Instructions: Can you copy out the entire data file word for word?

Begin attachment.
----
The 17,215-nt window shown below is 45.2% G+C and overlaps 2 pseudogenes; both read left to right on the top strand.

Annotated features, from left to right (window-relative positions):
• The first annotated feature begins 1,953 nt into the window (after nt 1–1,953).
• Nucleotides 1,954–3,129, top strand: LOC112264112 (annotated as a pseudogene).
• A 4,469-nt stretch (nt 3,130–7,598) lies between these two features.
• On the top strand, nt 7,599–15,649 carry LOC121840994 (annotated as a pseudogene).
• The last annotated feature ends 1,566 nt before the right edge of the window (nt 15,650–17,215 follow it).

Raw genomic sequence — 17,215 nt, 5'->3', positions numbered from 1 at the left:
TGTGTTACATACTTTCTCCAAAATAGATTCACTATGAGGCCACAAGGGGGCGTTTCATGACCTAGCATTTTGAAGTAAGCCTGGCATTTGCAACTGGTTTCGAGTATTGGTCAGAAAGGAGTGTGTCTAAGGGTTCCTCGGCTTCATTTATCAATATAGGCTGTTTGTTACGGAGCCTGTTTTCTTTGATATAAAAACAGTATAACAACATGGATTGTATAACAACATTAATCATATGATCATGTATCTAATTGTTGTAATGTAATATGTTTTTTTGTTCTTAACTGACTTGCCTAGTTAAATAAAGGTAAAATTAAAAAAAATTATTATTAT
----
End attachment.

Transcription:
The 17,215-nt window shown below is 45.2% G+C and overlaps 2 pseudogenes; both read left to right on the top strand.

Annotated features, from left to right (window-relative positions):
• The first annotated feature begins 1,953 nt into the window (after nt 1–1,953).
• Nucleotides 1,954–3,129, top strand: LOC112264112 (annotated as a pseudogene).
• A 4,469-nt stretch (nt 3,130–7,598) lies between these two features.
• On the top strand, nt 7,599–15,649 carry LOC121840994 (annotated as a pseudogene).
• The last annotated feature ends 1,566 nt before the right edge of the window (nt 15,650–17,215 follow it).

Raw genomic sequence — 17,215 nt, 5'->3', positions numbered from 1 at the left:
TGTGTTACATACTTTCTCCAAAATAGATTCACTATGAGGCCACAAGGGGGCGTTTCATGACCTAGCATTTTGAAGTAAGCCTGGCATTTGCAACTGGTTTCGAGTATTGGTCAGAAAGGAGTGTGTCTAAGGGTTCCTCGGCTTCATTTATCAATATAGGCTGTTTGTTACGGAGCCTGTTTTCTTTGATATAAAAACAGTATAACAACATGGATTGTATAACAACATTAATCATATGATCATGTATCTAATTGTTGTAATGTAATATGTTTTTTTGTTCTTAACTGACTTGCCTAGTTAAATAAAGGTAAAATTAAAAAAAATTATTATTAT